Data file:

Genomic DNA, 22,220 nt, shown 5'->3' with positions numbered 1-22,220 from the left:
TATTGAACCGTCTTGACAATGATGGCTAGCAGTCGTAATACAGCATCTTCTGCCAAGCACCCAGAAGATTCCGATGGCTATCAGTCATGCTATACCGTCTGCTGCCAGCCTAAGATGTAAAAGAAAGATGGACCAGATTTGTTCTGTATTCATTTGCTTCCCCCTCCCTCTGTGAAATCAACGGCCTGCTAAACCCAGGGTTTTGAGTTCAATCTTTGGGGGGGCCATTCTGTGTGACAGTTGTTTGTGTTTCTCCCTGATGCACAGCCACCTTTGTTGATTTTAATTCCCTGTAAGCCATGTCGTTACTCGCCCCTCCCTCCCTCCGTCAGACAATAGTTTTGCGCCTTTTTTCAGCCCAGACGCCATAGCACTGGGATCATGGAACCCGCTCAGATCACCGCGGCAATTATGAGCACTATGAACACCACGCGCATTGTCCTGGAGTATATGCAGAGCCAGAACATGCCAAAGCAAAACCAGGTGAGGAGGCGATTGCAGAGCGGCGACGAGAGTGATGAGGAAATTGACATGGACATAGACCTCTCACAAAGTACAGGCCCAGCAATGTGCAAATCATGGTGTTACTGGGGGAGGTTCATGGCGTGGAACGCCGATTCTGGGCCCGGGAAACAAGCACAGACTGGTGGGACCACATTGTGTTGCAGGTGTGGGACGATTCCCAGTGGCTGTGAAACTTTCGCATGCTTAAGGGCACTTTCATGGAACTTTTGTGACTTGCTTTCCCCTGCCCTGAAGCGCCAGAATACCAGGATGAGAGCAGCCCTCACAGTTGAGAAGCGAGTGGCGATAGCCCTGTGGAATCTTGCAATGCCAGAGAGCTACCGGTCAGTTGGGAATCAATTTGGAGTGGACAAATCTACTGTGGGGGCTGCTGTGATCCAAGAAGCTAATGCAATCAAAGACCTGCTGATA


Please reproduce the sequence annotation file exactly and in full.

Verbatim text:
Genomic DNA, 22,220 nt, shown 5'->3' with positions numbered 1-22,220 from the left:
TATTGAACCGTCTTGACAATGATGGCTAGCAGTCGTAATACAGCATCTTCTGCCAAGCACCCAGAAGATTCCGATGGCTATCAGTCATGCTATACCGTCTGCTGCCAGCCTAAGATGTAAAAGAAAGATGGACCAGATTTGTTCTGTATTCATTTGCTTCCCCCTCCCTCTGTGAAATCAACGGCCTGCTAAACCCAGGGTTTTGAGTTCAATCTTTGGGGGGGCCATTCTGTGTGACAGTTGTTTGTGTTTCTCCCTGATGCACAGCCACCTTTGTTGATTTTAATTCCCTGTAAGCCATGTCGTTACTCGCCCCTCCCTCCCTCCGTCAGACAATAGTTTTGCGCCTTTTTTCAGCCCAGACGCCATAGCACTGGGATCATGGAACCCGCTCAGATCACCGCGGCAATTATGAGCACTATGAACACCACGCGCATTGTCCTGGAGTATATGCAGAGCCAGAACATGCCAAAGCAAAACCAGGTGAGGAGGCGATTGCAGAGCGGCGACGAGAGTGATGAGGAAATTGACATGGACATAGACCTCTCACAAAGTACAGGCCCAGCAATGTGCAAATCATGGTGTTACTGGGGGAGGTTCATGGCGTGGAACGCCGATTCTGGGCCCGGGAAACAAGCACAGACTGGTGGGACCACATTGTGTTGCAGGTGTGGGACGATTCCCAGTGGCTGTGAAACTTTCGCATGCTTAAGGGCACTTTCATGGAACTTTTGTGACTTGCTTTCCCCTGCCCTGAAGCGCCAGAATACCAGGATGAGAGCAGCCCTCACAGTTGAGAAGCGAGTGGCGATAGCCCTGTGGAATCTTGCAATGCCAGAGAGCTACCGGTCAGTTGGGAATCAATTTGGAGTGGACAAATCTACTGTGGGGGCTGCTGTGATCCAAGAAGCTAATGCAATCAAAGACCTGCTGATA